Recently I was fortunate enough to travel to Myanmar (formerly Burma) as part of the first international course run by the ANU Centre for Art History and Art Theory. I joined seventeen other art history students who were primed to learn more about Asian art. Our experience actually led to something much more lasting and demonstrates the importance of the ANU’s support for more in-country study opportunities in this wonderful country.
On my last day of the trip I found myself in Yangon’s international airport quietly reflecting on the exhausting but exhilarating couple of weeks. It was obvious from looking around the departure lounge that the number of tourists in Myanmar remains relatively small, especially when compared to neighbouring countries like Thailand. But given the recent opening up of Myanmar to tourism, this will surely change. Despite the heat, the unsealed roads and the lack of creature comforts, Myanmar has a multitude of sparkling pagodas, ancient temple ruins and unspoilt landscapes that stay with you long after you leave. We were lucky enough to see many.
Shwedagon Pagoda, a glistening gold monument erected to house relics of the Buddha, is a place for the bucket list. Construction started in the 6th century and Shwedagon is a living monument which is constantly evolving and remains central to Burmese identity. The pagoda is surrounded by an ever changing mass of chaotic, busy buildings and shrines. It heaves with people from all over Yangon and further afield who pilgrimage to give offerings in exchange for merit to serve them in the next life. But it is a strangely calming place where time seems to slow down, the busyness of everyday life a world away.
Just as awe inspiring is Bagan. A ruined ancient city that rivals the Angkor Wat as a place where one is able to glimpse life in the 9th – 13th centuries. Over 2,200 temple and pagoda ruins stretch out over the plains, which when seen from a height is a journey back in time. Despite its status as an important archaeological zone, it has not been immune from attempts at “restoration”. Such attempts, however well meaning, are not always a seamless integration that fit sympathetically with the ancient city. We saw some fairly dodgy attempts to concrete over walls and stairways, presumably in an attempt to preserve and make safe these places for visitors, but which may actually destroy parts of the buildings.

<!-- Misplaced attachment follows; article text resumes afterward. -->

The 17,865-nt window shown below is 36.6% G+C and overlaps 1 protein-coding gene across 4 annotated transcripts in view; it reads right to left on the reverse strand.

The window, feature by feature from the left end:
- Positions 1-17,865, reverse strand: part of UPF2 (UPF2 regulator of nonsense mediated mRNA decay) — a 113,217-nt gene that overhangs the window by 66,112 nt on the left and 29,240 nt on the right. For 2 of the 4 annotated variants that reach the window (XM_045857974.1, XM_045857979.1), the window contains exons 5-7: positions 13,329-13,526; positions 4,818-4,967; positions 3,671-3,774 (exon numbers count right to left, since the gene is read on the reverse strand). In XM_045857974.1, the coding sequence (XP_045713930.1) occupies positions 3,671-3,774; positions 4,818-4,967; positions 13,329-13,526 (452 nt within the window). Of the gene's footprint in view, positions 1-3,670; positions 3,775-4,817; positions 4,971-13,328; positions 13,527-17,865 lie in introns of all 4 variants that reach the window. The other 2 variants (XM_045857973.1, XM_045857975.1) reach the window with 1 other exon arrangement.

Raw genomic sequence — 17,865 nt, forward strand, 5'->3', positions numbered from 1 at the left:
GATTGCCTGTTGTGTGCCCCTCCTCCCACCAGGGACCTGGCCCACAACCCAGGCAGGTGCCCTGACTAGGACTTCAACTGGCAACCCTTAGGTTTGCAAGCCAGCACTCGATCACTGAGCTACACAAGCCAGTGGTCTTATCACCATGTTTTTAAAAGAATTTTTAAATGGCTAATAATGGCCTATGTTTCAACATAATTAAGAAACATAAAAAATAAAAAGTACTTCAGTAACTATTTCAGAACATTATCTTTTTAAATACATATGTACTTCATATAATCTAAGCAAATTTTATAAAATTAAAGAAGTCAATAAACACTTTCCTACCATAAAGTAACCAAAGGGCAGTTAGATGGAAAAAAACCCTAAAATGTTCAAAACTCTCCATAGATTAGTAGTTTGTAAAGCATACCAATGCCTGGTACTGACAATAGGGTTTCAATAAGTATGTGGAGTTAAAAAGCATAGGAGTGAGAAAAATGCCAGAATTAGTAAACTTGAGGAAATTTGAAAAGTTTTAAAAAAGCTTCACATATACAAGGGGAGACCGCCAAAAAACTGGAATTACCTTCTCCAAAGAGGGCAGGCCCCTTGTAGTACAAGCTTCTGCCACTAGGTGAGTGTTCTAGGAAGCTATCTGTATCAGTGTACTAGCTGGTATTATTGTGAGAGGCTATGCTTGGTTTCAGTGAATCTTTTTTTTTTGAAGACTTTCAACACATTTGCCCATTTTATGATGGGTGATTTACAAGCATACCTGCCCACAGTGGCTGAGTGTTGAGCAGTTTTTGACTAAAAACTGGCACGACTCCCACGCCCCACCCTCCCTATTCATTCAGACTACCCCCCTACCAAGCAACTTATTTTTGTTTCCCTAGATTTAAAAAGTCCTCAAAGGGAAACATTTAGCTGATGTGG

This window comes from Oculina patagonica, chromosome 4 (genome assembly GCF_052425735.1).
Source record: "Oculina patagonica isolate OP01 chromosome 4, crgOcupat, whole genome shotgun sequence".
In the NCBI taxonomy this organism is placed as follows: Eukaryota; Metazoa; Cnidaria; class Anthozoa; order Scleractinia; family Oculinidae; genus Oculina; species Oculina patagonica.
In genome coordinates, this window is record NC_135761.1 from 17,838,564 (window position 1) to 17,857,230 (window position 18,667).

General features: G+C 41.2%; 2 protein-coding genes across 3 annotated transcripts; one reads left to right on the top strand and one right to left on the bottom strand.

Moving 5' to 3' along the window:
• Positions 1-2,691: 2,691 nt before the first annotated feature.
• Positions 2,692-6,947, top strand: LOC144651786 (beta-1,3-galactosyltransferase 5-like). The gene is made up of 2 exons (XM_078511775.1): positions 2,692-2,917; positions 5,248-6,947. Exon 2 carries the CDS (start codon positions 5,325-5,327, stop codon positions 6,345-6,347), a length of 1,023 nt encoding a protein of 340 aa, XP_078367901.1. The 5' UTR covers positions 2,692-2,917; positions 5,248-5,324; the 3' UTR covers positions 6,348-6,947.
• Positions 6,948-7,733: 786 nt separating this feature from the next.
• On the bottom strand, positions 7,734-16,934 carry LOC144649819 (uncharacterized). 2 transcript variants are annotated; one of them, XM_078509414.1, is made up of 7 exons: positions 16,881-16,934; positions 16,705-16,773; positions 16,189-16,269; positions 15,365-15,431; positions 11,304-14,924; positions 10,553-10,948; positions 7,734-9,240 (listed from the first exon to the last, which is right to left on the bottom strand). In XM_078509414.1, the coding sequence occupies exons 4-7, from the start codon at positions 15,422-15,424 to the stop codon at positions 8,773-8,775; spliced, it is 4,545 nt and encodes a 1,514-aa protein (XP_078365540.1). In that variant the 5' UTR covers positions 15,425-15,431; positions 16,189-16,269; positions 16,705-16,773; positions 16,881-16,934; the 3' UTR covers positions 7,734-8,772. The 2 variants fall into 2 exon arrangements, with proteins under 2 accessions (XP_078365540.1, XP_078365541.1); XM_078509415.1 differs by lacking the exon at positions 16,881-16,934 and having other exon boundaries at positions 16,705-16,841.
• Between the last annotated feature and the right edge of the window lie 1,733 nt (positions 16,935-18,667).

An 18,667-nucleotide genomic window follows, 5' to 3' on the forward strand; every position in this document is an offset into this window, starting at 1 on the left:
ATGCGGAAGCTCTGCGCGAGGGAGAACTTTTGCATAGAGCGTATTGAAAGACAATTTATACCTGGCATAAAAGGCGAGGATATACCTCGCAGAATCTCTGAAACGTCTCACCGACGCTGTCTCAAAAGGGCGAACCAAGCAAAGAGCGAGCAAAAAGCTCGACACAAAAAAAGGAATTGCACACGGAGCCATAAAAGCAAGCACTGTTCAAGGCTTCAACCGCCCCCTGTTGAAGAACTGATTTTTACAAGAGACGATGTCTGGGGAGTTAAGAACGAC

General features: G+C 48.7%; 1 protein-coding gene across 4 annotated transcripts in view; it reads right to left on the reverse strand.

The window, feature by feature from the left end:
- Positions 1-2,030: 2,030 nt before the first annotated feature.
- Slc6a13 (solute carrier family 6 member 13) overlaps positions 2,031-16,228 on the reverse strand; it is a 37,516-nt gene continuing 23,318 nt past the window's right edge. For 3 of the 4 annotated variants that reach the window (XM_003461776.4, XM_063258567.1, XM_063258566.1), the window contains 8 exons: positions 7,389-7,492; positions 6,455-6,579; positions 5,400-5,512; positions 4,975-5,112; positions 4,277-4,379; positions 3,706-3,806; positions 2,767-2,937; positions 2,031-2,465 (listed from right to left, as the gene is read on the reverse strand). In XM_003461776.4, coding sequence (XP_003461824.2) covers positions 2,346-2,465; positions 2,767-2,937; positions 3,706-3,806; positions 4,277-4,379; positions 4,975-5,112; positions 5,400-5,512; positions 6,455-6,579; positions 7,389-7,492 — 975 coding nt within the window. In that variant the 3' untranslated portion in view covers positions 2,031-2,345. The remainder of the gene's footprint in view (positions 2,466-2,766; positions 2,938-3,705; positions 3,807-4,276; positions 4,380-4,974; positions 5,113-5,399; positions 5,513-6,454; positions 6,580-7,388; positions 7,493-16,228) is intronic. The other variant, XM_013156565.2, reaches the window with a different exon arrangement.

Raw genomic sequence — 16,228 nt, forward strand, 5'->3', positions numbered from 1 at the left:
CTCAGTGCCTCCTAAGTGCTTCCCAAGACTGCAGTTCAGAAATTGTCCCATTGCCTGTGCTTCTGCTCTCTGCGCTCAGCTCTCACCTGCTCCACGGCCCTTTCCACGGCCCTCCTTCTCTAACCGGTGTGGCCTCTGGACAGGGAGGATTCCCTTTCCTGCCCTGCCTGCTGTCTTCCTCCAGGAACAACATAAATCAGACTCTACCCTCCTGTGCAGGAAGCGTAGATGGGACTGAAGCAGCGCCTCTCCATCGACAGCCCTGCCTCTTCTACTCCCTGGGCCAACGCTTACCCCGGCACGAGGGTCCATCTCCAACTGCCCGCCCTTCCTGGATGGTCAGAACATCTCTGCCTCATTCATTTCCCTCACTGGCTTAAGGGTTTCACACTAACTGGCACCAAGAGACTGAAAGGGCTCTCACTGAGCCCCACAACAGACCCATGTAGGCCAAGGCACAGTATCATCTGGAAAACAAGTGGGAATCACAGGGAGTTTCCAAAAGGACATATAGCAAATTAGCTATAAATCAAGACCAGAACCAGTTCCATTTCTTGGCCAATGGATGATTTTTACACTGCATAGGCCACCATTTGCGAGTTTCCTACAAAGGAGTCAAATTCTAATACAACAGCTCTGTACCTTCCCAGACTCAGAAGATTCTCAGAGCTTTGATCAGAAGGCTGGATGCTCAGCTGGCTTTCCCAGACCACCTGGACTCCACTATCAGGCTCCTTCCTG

And this is where the real importance of the ANU’s support for students to study in-country in Myanmar comes into play. While the aim of our trip was certainly to increase our own understanding of Burmese art, what actually happened was something far more exciting. We opened up a dialogue with people working in heritage management and museum practice in Myanmar.
We met with students from Archaeological schools, representatives from the World Monuments Fund, staff from museums and many others. We engaged with and learned from people working to preserve the cultural heritage of this amazing place. Some students even plan to focus further studies on art and culture in Myanmar, an interest that could only have been sparked by experiencing Myanmar on the ground. Given the number of tourists knocking on Myanmar’s door, this interest and dialogue must be developed to ensure future generations can experience this truly wonderful place.
Students would like to thank Dr Charlotte Galloway for her tireless hard work and commitment to putting together this memorable experience.